Review: ‘Therese Desqueyroux’

This is one of those rare films, a social and psychological drama that remains taut and absorbing throughout due to a rare combination of observant direction, expert thesping and an insight into the personages.

This is one of those rare films, a social and psychological drama that remains taut and absorbing throughout due to a rare combination of observant direction, expert thesping and an insight into the personages.

A woman has tried to poison her husband in a provincial section of France. She is freed when he does not press charges. But on her way back to him she thinks over what led to it. She is a sensitive almost exalted girl who marries the son of a rich, landed family. But the man is direct, stuffy and incapable of awakening any feeling or love in her. She becomes frigid, dissatisfied and disenchanted.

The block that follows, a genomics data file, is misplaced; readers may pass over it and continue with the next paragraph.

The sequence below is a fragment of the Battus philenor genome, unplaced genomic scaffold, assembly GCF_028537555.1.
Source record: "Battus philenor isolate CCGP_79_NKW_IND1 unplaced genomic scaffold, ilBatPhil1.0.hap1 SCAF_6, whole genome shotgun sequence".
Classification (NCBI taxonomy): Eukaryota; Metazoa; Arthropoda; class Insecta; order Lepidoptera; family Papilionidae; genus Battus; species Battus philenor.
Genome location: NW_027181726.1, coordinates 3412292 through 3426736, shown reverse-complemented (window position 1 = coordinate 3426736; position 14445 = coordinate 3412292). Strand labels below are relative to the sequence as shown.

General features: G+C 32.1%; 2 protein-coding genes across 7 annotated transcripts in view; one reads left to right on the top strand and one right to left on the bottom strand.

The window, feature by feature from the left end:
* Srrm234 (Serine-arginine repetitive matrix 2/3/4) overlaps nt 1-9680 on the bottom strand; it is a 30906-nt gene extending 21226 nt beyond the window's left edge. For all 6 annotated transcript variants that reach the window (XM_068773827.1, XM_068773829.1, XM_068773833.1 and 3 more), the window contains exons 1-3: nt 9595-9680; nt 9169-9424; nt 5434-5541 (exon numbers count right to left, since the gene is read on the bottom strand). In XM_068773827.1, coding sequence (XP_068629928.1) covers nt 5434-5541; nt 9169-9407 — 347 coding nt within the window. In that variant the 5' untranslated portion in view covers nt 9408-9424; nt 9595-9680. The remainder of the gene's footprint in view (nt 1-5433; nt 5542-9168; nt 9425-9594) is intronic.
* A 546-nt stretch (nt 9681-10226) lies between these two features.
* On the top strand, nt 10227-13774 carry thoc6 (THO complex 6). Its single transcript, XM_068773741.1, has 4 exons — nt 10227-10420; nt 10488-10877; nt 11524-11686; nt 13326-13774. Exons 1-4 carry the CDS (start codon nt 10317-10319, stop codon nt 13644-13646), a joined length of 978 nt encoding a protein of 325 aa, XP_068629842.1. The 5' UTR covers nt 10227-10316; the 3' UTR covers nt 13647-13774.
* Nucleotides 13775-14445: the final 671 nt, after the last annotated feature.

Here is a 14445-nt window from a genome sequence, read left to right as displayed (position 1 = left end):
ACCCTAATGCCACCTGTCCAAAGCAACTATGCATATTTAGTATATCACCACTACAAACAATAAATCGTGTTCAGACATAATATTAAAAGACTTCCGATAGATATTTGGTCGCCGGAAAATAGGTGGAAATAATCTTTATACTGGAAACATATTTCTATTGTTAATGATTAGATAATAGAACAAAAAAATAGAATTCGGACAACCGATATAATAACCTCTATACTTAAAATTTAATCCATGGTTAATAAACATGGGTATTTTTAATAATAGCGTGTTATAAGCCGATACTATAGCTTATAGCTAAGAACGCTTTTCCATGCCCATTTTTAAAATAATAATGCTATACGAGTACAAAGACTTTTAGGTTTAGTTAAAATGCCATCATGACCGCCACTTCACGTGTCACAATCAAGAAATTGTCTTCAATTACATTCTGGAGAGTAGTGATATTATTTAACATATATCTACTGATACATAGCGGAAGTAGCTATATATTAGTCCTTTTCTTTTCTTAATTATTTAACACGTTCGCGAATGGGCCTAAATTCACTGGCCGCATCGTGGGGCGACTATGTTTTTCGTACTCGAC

Emmanuelle Riva has a way of overcoming her ordinary looks by an intense projection of internal sincerity, and etches a brilliant picture of this fragile tragic woman almost destroyed by human pettiness, pride and indifference. Others all limn their parts well.

Director Georges Franju keeps this [adaptation of Francois Mauriac’s novel] from being literary, in spite of a commentary, by a controlled feel for visual detail, and a pace and rhythm that build this probing drama into a film of strength and originality.

Therese Desqueyroux

France

Production

Filmel. Director Georges Franju; Producer Eugene Lepicier; Screenplay Francois Mauriac, Claude Mauriac, Georges Franju; Camera Christian Matras; Editor Gilbert Natot; Music Maurice Jarre; Art Director Jacques Chalvet

Crew

(B&W) Extract of a review from 1962. Running time: 109 MIN.

With

Emmanuelle Riva Philippe Noiret Edith Scob Sami Frey Renee Devillers Lucien Nat

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